Four Levels of Happiness: Helping to transcend and transform

By Ginny Revel

“True happiness (joy) is derived from a life of service and helping others.”

According to the theory of the Four Levels of Happiness, as introduced in the Grand Junction Deanery’s January 5 presentation by Deacon Dan Leetch, the goal as Christians is to transcend the lower levels (1 – immediate gratification and 2 – personal achievement/ego) and rise to level 3 (good beyond self) and ultimately to the 4th level of happiness, which is the ultimate good of communion with God.

Attaining those upper levels of spiritual happiness is not easy. It demands going beyond the “me” and directing the “self” to the good of others.

Fr. Don Malin, pastor of Immaculate Heart of Mary in Grand Junction, explained it by saying: “Being charitable to better the world demands intentionally changing ourselves and our activities with help from prayer, the sacraments, and closeness with God. That focus on serving others will bring the true joy that is anchored deeply in our hearts and souls.”

This journey to Level 4 Happiness is life-long and often circuitous, if it happens at all. Sue Noffsinger, another attendee, characterized it this way: “I was surprised at how the Four Levels coincided with a timeline of my personal growth and aging. As I get more ‘life’ under my belt, it is easy to see how I progressed from different levels at some stages of my life even going down a level temporarily, in order to restore a basic structure of my life, and then going back up again as the situation allowed.“

When Jake Aubert, principal of Holy Family Catholic School in Grand Junction, attended the recent presentation on the Four Levels of Happiness, he knew he could take these ideas and incorporate them easily into the school’s culture.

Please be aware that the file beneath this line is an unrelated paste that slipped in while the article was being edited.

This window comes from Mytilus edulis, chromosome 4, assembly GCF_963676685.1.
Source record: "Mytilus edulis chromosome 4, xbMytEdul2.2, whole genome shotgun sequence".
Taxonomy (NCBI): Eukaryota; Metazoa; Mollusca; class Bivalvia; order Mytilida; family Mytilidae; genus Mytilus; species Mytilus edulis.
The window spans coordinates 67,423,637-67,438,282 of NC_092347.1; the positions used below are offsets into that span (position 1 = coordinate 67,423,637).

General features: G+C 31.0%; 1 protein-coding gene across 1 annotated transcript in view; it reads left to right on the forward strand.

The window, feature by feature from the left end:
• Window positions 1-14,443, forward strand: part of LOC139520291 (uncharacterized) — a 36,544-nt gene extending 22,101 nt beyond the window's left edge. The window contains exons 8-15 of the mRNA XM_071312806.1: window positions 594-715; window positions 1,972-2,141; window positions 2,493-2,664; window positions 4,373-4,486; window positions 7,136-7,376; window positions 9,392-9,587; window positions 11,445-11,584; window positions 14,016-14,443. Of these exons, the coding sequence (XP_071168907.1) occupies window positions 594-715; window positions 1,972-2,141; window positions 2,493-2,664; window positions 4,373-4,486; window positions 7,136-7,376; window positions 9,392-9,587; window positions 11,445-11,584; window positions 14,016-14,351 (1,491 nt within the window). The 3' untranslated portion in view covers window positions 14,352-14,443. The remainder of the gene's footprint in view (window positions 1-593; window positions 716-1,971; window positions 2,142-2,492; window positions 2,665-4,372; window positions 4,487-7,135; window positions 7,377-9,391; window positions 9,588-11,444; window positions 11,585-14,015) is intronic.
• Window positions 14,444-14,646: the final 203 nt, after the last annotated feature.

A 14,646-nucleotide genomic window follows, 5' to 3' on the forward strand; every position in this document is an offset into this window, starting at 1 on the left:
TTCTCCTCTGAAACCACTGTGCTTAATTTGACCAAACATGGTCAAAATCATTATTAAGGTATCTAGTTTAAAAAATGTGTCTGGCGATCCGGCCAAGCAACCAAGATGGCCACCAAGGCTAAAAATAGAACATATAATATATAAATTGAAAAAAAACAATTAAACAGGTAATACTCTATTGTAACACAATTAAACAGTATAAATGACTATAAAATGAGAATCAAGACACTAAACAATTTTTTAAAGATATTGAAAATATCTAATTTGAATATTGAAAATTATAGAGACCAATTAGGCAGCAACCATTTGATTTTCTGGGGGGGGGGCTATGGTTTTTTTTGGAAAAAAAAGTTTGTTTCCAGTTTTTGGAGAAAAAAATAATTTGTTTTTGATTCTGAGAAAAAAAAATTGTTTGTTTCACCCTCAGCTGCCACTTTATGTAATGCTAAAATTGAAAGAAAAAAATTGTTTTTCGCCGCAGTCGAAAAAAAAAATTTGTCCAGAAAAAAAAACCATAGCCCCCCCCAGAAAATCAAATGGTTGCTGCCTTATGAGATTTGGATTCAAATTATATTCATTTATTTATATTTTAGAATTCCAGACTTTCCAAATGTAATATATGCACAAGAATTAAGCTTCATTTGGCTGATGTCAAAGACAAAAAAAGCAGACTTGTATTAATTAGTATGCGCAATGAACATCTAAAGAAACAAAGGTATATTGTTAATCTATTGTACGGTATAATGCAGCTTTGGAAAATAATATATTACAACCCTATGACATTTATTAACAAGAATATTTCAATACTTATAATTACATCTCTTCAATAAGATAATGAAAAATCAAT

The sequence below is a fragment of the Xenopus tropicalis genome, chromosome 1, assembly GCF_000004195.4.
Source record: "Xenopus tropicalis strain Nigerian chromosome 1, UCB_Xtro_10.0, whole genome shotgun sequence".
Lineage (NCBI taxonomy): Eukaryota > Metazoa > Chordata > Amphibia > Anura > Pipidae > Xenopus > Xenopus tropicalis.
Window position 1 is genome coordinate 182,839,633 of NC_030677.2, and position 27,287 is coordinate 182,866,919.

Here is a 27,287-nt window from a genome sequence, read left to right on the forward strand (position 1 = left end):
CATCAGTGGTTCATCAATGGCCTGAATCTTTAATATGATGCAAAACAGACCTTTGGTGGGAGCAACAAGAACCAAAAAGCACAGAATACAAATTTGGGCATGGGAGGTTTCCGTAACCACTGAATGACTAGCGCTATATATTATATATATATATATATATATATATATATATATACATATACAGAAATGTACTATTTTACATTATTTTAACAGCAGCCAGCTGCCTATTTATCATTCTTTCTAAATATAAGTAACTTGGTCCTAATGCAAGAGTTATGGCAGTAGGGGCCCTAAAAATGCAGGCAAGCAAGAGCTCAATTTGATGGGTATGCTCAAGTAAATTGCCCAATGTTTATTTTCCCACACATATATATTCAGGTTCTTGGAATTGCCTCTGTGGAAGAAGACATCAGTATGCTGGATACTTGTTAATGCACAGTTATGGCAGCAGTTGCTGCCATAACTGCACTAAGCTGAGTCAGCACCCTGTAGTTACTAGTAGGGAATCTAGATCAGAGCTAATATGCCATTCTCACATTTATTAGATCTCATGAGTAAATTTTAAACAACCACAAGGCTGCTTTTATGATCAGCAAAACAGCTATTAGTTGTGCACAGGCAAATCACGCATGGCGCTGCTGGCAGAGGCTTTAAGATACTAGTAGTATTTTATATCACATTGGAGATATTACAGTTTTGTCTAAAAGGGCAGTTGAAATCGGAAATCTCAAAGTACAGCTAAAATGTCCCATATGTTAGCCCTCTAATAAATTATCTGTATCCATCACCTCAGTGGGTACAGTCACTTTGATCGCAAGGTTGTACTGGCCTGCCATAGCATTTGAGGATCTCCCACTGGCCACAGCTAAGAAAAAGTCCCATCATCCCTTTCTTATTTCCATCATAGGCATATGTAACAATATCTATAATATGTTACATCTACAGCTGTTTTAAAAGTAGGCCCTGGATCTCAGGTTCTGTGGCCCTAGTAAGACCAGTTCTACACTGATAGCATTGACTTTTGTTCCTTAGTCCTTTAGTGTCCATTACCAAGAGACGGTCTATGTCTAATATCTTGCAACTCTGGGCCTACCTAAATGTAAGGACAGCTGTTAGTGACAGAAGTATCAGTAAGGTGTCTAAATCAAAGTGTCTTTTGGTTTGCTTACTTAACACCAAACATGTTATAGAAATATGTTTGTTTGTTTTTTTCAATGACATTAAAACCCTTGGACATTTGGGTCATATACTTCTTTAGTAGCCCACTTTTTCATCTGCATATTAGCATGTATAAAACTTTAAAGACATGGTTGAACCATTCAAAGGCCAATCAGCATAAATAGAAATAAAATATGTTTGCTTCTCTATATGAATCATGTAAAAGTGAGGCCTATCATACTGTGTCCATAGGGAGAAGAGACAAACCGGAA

As a Catholic educator, he uses every available opportunity and resource to challenge his students to change their way of thinking.

“I see my role as a vocation in the Church. This helps me to embrace my mission to serve the greater good by not only educating the students, but also by giving them strong leadership in their faith lives,” Aubert said. After all, the quest for happiness is universal, cutting across all factions of society. And Holy Family mirrors that society, with a variety of faith backgrounds represented in the school’s enrollment. Aubert and the teachers, by modeling a life of service, which is the foundation of Christianity, provide a template for the students to emulate. They also promote inclusivity and a non-condemning attitude.

Aubert is excited to use the simple, concise messages from the Four Levels of Happiness’ daily reflection card to supplement the school’s morning prayer.

“The five commitments for increasing trust tie in nicely with the weekly themes that I’ve presented to the school community for reflection and action. Adopting these virtues engages the students and defines ways for them to go beyond their self-interest,” Aubert commented.

Aubert has become famous, at least among the Holy Family 8th graders, for subtly impacting the students with eye-opening advice, in one-sentence “Aub-Talks,” as they’re known on campus. “I consciously try to remember what it was like for me to be in middle school, and then I translate that to my current students’ situations,” he said.

He thinks Deacon Dan’s presentation was well received, and he’s observed the Holy Family teachers and staff talking about the Four Levels principles and how they’re implementing them in their interactions with the students. “With a program like this it may not be possible to measure immediate tangible results, but I’ve already seen transformation and changed attitudes, so we’ve accomplished our goal,” noted Aubert.